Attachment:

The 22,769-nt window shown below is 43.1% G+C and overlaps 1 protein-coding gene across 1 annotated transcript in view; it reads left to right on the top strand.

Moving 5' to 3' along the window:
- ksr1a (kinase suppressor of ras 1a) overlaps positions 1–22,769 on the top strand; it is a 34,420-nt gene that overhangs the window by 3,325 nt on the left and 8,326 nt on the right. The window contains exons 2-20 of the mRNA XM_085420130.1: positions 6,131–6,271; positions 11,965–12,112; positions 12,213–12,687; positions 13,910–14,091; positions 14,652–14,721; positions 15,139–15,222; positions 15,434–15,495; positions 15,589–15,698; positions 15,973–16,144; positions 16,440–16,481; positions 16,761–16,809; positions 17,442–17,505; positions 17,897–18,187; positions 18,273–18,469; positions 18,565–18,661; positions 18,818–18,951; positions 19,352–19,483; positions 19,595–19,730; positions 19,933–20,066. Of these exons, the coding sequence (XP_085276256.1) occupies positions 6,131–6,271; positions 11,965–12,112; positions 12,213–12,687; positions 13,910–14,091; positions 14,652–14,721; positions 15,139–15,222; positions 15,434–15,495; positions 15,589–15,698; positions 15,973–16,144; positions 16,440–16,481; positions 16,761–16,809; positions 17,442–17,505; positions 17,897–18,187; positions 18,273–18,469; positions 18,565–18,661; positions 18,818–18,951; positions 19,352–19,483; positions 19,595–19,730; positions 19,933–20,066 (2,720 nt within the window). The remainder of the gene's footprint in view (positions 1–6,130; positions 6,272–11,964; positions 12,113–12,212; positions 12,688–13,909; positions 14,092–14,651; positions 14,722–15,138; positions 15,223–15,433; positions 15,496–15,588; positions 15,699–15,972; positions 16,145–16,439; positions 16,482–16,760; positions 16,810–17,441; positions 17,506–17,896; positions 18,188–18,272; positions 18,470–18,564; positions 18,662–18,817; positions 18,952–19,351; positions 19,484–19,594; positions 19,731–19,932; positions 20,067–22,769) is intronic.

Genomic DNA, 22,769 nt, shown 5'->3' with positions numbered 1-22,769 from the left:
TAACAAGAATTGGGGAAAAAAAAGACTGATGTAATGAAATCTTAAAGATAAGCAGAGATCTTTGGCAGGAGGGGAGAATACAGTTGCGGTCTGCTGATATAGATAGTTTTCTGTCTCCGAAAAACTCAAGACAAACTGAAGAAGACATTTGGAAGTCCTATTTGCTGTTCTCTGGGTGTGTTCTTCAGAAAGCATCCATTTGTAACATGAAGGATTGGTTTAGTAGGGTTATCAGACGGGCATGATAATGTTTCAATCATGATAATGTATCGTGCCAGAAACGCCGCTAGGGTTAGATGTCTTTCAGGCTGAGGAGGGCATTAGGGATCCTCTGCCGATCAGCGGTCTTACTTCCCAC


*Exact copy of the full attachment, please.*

The 22,769-nt window shown below is 43.1% G+C and overlaps 1 protein-coding gene across 1 annotated transcript in view; it reads left to right on the top strand.

Moving 5' to 3' along the window:
- ksr1a (kinase suppressor of ras 1a) overlaps positions 1–22,769 on the top strand; it is a 34,420-nt gene that overhangs the window by 3,325 nt on the left and 8,326 nt on the right. The window contains exons 2-20 of the mRNA XM_085420130.1: positions 6,131–6,271; positions 11,965–12,112; positions 12,213–12,687; positions 13,910–14,091; positions 14,652–14,721; positions 15,139–15,222; positions 15,434–15,495; positions 15,589–15,698; positions 15,973–16,144; positions 16,440–16,481; positions 16,761–16,809; positions 17,442–17,505; positions 17,897–18,187; positions 18,273–18,469; positions 18,565–18,661; positions 18,818–18,951; positions 19,352–19,483; positions 19,595–19,730; positions 19,933–20,066. Of these exons, the coding sequence (XP_085276256.1) occupies positions 6,131–6,271; positions 11,965–12,112; positions 12,213–12,687; positions 13,910–14,091; positions 14,652–14,721; positions 15,139–15,222; positions 15,434–15,495; positions 15,589–15,698; positions 15,973–16,144; positions 16,440–16,481; positions 16,761–16,809; positions 17,442–17,505; positions 17,897–18,187; positions 18,273–18,469; positions 18,565–18,661; positions 18,818–18,951; positions 19,352–19,483; positions 19,595–19,730; positions 19,933–20,066 (2,720 nt within the window). The remainder of the gene's footprint in view (positions 1–6,130; positions 6,272–11,964; positions 12,113–12,212; positions 12,688–13,909; positions 14,092–14,651; positions 14,722–15,138; positions 15,223–15,433; positions 15,496–15,588; positions 15,699–15,972; positions 16,145–16,439; positions 16,482–16,760; positions 16,810–17,441; positions 17,506–17,896; positions 18,188–18,272; positions 18,470–18,564; positions 18,662–18,817; positions 18,952–19,351; positions 19,484–19,594; positions 19,731–19,932; positions 20,067–22,769) is intronic.

Genomic DNA, 22,769 nt, shown 5'->3' with positions numbered 1-22,769 from the left:
TAACAAGAATTGGGGAAAAAAAAGACTGATGTAATGAAATCTTAAAGATAAGCAGAGATCTTTGGCAGGAGGGGAGAATACAGTTGCGGTCTGCTGATATAGATAGTTTTCTGTCTCCGAAAAACTCAAGACAAACTGAAGAAGACATTTGGAAGTCCTATTTGCTGTTCTCTGGGTGTGTTCTTCAGAAAGCATCCATTTGTAACATGAAGGATTGGTTTAGTAGGGTTATCAGACGGGCATGATAATGTTTCAATCATGATAATGTATCGTGCCAGAAACGCCGCTAGGGTTAGATGTCTTTCAGGCTGAGGAGGGCATTAGGGATCCTCTGCCGATCAGCGGTCTTACTTCCCAC